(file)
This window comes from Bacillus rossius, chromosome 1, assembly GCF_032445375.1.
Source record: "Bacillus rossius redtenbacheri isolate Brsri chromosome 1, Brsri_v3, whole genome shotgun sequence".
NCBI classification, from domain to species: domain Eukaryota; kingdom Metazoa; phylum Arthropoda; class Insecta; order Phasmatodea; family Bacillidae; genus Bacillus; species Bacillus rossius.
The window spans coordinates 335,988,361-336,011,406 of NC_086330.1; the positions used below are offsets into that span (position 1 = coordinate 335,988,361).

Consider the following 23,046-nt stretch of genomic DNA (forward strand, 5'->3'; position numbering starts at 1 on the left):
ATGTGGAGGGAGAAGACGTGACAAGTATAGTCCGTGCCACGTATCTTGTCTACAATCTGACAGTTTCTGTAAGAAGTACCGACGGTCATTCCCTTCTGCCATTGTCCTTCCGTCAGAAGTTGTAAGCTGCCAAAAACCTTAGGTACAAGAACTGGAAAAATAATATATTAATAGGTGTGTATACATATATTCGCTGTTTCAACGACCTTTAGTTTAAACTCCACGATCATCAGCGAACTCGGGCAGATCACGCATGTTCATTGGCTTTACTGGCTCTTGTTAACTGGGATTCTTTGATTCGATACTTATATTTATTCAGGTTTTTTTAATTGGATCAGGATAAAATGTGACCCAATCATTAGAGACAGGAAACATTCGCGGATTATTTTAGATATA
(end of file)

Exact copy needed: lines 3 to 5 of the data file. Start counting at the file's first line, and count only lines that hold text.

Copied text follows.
NCBI classification, from domain to species: domain Eukaryota; kingdom Metazoa; phylum Arthropoda; class Insecta; order Phasmatodea; family Bacillidae; genus Bacillus; species Bacillus rossius.
The window spans coordinates 335,988,361-336,011,406 of NC_086330.1; the positions used below are offsets into that span (position 1 = coordinate 335,988,361).

Consider the following 23,046-nt stretch of genomic DNA (forward strand, 5'->3'; position numbering starts at 1 on the left):